Spatial distribution pattern of an organism can reveal ecological underpinnings such as availability of resources, preferred habitats, or hint at territorial behavior. The spatial distribution of goby's holes on large, relatively homogenous stretches of sandy substrate in the littoral zone is an ideal case study to look on this matter. Two belt transects of 1m width by 25m in length were laid out on the sandy littoral zone of Maloham Bay (N 06 1.187, E 116 2.865), on an island of the coast of Sabah, Malaysia. The number of goby's holes within each 1m by 1m square plot along the transects were counted and a mean-variance index of the data was computed. The score of 1.11 suggests that the spatial distribution can largely be explained by random chance of occurrence (~1.0). An overlay of the count histogram on a Poisson distribution curve (lambda = mean number of holes) showed a good fit. Although these data are insufficient to conclude that gobies are either territorial or gregarious, it was observed on several occasions the presence of multiple gobies occupying a single hole, indicating a willingness to share a common space. Whether this is a normal occurrence or due to some unknown factor (group territorial behavior, breeding season, particular different species etc.) it does show that for the species of gobies we observed, they are not perpetually solitary within each hole.

Coral Complexity and Fish Diversity

Benjamin Gutierrez and Shreekant Deodhar

We studied whether physical complexity of corals affects fish species richness at Gaya Island, Borneo, Malaysia. Two observers counted fish morphotypes for fish that aggregated at single heads of coral, which were either branching, digitate, or massive coral. There were statistically significant differences in fish richness between the branching coral and the other two types (Kruskal-Wallis, p < 0.05 and two Wilcoxons p < 0.05). We believe that these differences arise because branching corals offer a more intricate shelter for protection from predators and for more niches. However, during the study we realized the importance of algae on corals in attracting fish for feeding; a more accurate study would control for algal cover.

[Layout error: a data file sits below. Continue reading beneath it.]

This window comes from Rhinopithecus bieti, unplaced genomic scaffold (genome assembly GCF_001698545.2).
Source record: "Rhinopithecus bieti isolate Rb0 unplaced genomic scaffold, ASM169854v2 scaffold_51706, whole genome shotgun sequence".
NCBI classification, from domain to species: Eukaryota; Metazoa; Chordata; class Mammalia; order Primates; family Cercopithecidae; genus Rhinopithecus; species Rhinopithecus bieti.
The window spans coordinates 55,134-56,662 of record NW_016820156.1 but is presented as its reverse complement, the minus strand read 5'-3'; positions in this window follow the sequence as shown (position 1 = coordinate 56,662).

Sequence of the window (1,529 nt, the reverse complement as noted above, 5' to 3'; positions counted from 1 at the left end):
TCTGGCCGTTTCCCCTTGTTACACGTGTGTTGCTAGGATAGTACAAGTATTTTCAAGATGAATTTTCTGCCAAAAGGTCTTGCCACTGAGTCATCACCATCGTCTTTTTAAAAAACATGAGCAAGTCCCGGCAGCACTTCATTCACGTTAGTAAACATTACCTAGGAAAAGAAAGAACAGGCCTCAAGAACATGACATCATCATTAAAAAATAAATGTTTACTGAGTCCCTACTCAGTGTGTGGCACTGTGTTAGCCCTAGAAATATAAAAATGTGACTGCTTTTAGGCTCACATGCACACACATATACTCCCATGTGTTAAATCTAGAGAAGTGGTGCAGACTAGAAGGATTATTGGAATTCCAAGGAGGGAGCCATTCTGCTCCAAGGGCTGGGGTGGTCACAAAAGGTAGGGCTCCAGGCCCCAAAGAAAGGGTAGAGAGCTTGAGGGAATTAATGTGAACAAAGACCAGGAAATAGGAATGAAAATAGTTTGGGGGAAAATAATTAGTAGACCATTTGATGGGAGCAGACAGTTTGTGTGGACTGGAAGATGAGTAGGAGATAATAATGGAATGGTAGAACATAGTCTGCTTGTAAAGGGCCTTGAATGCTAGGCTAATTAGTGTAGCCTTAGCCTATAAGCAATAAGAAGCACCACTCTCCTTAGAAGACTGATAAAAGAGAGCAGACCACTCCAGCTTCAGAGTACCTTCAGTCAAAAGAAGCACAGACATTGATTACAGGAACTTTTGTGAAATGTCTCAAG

Anemonefish Size and Vigilance

Karl Kmiecik, Greg Parker, and Will Skinner

Anemone fish are are well known to be aggressive defenders of their host anemones. This study examines whether anemone fish size, species, and presence of mates or young is related to the level of this vigilance behavior. A total of 19 anemones containing anemone fish were sampled in the back reef and reef crest of Malohom Bay, Pulau Gaya, Malaysia. Three species were found: 11 Spinecheek Anemone Fish (Premnas biaculeatus), four False Clown Fish (Amphiprion ocellaris), and four Clark's Anemone Fish (Amphiprion clarkii). Aggressiveness of vigilance behavior was measured by the distance at which the anemone fish would first charge at a diver swimming directly toward the host anemone. Linear regression analysis of initial charge distance as a function of anemone fish size shows a significant positive correlation (p-value = 0.0452). Surprisingly, fish species did not appear to be a significant factor affecting charge distance in this data set (p-value = 0.2109). The data suggest that fish size is the most important factor in determining anemone fish aggressiveness, regardless of species, number of fish in the anemone, and anemone location. However, low sample quantity of A. clarkii and A. ocellaris suggests that more comprehensive study may be necessary to strengthen conclusions about aggressiveness between species and elucidate other possible confounding effects such as the presence of eggs.